Before new housing developments are built, much time and effort is given to researching the adjacent housing areas and to the feasibility of new housing projects, in general. In regards to writing, knowing what has already been written about your topic of interest is extremely significant. One can build upon those studies which have been documented, and can integrate some of the information to support and to substantiate one's written work.

Additionally, knowing and understanding the highly-respected, peer-reviewed journals in one's field is equally important. It is beneficial to read the journals and to understand the audiences to whom the journals serve (McConnell, 1999). Consideration must be given to the audience's educational levels, needs as readers, commonly encountered problems, and common, comfortable language (McConnell, 1999). Similar to particular designs of housing floor plans, journals hold specific publication styles. Prospective authors' styles must correspond accordingly.

Reviewing exemplars is one effective method to use when analyzing a journal's form and style (Madsen, 2008; Huff, 1999). An exemplar can be viewed as a model. It is already documented in the literature and it may accomplish the same type of writing task that you are attempting. Although the content may be different, the way in which the exemplar is introduced or organized may help you as you contribute to specific journals. Once the article is written in the correct style and format, submission time has arrived.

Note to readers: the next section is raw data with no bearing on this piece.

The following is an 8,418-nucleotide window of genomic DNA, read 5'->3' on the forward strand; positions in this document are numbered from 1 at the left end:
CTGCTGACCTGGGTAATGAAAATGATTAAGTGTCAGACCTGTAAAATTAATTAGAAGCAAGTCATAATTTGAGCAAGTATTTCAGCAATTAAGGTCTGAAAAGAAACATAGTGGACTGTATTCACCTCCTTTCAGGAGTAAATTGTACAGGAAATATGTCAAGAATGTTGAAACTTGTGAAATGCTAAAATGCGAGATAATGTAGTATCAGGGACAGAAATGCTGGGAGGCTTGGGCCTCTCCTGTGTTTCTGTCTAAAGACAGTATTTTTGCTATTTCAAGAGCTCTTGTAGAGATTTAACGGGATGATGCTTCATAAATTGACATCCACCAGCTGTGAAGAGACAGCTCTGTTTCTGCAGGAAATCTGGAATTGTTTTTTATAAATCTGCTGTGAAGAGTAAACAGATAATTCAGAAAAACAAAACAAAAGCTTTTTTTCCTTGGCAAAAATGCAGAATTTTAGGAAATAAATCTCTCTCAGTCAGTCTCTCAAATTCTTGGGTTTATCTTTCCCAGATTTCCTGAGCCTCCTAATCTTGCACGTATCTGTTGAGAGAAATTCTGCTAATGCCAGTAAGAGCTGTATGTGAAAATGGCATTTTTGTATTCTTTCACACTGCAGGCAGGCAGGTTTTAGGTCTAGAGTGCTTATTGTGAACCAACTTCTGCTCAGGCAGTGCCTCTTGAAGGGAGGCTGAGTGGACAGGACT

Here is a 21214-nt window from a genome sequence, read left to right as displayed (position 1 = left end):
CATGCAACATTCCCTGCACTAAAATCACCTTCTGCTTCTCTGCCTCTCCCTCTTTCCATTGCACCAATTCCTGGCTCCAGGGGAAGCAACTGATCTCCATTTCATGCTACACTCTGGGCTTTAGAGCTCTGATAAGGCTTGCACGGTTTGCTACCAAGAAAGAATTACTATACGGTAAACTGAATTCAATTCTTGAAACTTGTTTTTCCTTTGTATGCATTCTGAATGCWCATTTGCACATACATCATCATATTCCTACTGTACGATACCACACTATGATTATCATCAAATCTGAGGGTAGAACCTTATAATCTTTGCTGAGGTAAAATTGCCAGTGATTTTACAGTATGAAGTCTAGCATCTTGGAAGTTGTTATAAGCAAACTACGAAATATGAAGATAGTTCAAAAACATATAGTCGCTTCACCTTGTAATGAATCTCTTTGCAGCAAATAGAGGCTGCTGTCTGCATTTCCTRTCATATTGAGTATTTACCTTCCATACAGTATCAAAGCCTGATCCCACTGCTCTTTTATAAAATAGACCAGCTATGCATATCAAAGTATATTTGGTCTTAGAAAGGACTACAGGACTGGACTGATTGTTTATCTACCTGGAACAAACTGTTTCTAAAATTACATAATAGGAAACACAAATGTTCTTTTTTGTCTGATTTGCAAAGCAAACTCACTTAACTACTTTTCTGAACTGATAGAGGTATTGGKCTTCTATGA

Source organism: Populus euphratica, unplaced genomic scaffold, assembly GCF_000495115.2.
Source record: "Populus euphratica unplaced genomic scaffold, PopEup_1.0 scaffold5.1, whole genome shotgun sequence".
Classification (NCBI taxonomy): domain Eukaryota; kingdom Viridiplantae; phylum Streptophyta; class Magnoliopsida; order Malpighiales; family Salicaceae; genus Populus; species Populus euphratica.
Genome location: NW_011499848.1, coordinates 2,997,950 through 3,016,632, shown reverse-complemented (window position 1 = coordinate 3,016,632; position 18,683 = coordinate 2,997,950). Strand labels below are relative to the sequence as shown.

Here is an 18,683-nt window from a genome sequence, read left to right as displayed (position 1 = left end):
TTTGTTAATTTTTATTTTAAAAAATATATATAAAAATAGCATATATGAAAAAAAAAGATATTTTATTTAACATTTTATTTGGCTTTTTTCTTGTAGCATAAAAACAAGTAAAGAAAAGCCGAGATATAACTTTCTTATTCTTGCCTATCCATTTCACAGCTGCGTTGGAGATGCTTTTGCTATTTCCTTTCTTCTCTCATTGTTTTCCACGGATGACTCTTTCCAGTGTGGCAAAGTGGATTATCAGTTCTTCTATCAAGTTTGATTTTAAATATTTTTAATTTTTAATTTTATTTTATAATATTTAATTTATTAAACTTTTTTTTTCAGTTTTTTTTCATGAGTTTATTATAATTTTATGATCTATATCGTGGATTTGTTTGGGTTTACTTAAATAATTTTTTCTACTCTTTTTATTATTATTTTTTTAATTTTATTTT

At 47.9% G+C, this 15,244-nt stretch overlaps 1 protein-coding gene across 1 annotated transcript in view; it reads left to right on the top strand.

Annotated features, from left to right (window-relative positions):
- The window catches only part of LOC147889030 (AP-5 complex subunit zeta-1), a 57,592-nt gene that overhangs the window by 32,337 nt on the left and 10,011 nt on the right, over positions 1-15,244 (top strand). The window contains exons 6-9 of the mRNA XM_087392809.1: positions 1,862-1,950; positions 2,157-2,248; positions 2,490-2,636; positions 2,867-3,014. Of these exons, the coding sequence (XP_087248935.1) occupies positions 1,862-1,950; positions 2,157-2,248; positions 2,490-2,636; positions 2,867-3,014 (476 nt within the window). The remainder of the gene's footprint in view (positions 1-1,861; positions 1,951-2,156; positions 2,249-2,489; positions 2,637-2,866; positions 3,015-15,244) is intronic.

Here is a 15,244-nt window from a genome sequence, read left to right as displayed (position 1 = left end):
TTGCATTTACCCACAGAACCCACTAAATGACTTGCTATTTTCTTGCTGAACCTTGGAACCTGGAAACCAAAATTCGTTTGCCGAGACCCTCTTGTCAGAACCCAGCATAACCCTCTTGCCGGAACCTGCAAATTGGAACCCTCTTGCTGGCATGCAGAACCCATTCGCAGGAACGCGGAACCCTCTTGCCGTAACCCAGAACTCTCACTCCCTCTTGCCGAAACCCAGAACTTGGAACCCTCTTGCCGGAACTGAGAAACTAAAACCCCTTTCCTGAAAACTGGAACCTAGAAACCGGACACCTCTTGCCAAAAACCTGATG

When submitting an article, it is necessary to remember this command, “Follow the directions.” Although these words have been used by classroom teachers for years, understand that they apply to writers of all ages. Follow the journal's submission guidelines precisely and do not waver from the written directions. (Huff, 1999; Jalongo, 2002). By following the guidelines specifically, the possibility of receiving an acceptance letter increases.

Rebuild without hesitation: Revise and resubmit

While exposing stories about the effects of natural disasters, such as, floods, tornadoes, or hurricanes, many news reporters have captured memorably sad moments of those who have suffered the devastating loss of their homes. When asked, “What will you do next?” the answer often given without hesitation is, “We will rebuild.” Determination, discipline and perseverance are characteristic of these re-builders, as well as many multi-published writers.

When revising, it is recommended that one begins initial reads at various segments of the text. For instance, start a writing session by reading the conclusion first. The conclusion must be as strong and effective as the introduction (Huff, 1999, p. 93, McConnell, 1999). Leads, transitions, and endings are all equally important (Vanderwaall, 2004) and sufficient time and attention should be given to these portions of the text, too.